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How to attach a public key to a specific user, so that I don't have to type the user name every time?

I've put the user's public key in the authorized_keys file, but when the user logs in, he has to ssh user_name@server to login.  Is there a way to juse type ssh server instead?  Thanks.
1 Solution
The ssh command will default to:

    1) Logging in to the remote server as the same username as the currently logged in local user.
    2) Using the ~/.ssh/config config file

So if you're logged into Server A as the user "johndoe", then when you execute

ssh serverb.mycompany.com

It will attempt to login as "johndoe" on Server B, by default.

If you want to override this behavior, you specify the username e.g.

   ssh root@serverb.mycompany.com

You can also create a per-user default ssh config file,  ~/.ssh/config to override the default flags that SSH uses.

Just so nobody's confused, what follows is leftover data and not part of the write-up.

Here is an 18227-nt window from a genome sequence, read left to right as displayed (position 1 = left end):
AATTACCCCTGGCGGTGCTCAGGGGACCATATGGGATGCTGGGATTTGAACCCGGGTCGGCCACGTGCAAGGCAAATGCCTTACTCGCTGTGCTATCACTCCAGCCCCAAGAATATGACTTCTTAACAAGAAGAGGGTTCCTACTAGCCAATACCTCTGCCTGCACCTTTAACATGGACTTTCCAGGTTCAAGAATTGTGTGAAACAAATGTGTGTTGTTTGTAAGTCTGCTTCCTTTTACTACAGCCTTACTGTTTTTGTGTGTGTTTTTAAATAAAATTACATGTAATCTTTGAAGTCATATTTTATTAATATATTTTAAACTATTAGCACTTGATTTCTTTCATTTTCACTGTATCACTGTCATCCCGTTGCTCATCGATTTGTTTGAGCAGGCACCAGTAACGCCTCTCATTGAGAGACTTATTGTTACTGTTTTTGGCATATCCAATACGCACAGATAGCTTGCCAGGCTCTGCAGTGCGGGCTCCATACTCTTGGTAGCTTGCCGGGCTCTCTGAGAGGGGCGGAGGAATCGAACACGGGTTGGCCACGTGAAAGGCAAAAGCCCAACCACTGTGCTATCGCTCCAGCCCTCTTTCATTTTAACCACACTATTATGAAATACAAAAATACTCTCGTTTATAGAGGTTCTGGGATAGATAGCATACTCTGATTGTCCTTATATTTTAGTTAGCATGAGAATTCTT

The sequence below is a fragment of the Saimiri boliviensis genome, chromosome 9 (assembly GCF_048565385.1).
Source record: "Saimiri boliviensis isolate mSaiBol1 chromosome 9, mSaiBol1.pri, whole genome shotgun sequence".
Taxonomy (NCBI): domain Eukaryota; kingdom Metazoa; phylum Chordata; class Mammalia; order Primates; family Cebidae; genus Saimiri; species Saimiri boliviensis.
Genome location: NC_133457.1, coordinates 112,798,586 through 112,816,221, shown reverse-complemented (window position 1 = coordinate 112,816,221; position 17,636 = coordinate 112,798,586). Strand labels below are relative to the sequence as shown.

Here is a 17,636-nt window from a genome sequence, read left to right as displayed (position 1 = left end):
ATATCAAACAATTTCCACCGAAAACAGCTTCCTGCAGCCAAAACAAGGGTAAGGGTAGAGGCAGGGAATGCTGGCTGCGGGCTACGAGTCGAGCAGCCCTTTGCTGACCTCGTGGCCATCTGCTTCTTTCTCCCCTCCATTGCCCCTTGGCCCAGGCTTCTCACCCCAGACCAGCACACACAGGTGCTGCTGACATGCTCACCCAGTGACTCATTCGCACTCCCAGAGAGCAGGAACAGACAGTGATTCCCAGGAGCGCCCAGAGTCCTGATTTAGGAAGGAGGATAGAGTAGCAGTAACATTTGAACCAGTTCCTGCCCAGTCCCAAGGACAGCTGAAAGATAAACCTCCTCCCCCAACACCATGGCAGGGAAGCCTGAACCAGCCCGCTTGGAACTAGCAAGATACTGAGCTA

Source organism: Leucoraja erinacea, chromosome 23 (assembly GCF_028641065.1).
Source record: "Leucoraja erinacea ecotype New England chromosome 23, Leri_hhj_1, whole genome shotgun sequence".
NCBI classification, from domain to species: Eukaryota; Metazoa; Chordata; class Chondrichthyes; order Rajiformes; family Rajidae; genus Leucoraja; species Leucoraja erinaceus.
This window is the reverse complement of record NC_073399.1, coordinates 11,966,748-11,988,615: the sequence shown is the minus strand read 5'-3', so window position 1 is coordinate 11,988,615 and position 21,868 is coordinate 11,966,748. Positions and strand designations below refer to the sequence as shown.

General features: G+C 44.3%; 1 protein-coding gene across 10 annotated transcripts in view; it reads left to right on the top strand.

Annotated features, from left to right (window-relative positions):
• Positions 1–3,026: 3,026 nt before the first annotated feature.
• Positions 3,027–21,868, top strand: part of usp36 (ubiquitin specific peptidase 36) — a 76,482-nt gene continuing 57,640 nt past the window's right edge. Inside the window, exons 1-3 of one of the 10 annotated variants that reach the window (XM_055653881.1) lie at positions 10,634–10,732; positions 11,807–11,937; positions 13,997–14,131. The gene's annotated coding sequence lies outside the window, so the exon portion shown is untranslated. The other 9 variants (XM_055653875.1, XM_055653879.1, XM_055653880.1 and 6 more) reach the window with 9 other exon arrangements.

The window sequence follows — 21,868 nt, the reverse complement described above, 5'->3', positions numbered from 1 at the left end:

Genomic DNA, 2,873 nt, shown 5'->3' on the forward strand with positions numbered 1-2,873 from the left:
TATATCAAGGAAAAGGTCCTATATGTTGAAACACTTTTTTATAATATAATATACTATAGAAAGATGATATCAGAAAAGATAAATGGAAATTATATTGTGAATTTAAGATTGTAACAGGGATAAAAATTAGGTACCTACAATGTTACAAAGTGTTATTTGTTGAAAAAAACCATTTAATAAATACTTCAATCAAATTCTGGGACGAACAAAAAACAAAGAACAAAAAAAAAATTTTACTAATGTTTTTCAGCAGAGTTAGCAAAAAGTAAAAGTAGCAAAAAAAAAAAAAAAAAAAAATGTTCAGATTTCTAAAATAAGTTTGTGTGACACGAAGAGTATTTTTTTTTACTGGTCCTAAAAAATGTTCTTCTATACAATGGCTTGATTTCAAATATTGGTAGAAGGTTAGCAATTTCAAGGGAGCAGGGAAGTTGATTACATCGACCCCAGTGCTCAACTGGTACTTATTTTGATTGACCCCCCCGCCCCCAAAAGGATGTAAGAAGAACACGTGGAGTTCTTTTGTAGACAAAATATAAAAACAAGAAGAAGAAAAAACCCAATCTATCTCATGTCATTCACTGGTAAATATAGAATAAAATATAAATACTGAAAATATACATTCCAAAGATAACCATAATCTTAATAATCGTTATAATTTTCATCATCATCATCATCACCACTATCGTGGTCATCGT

Read the MAN page here:

Note that the ~/.ssh/config file has special requirements for the permissions. You MUST set the permissions so that the user has access, and everybody else does NOT have access, so when you create the file, you should run chmod on it, e.g.:

     touch ~/.ssh/config
     chmod u=rw,g-rwx,o-rwx ~/.ssh/config

You could put the following directives inside the ~/.ssh/config file:

User janedoe

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And then, by default, the ssh command will attempt to login to remote servers as the user "janedoe", instead of the currently logged in local user, "johndoe".
thomaszhwangAuthor Commented:
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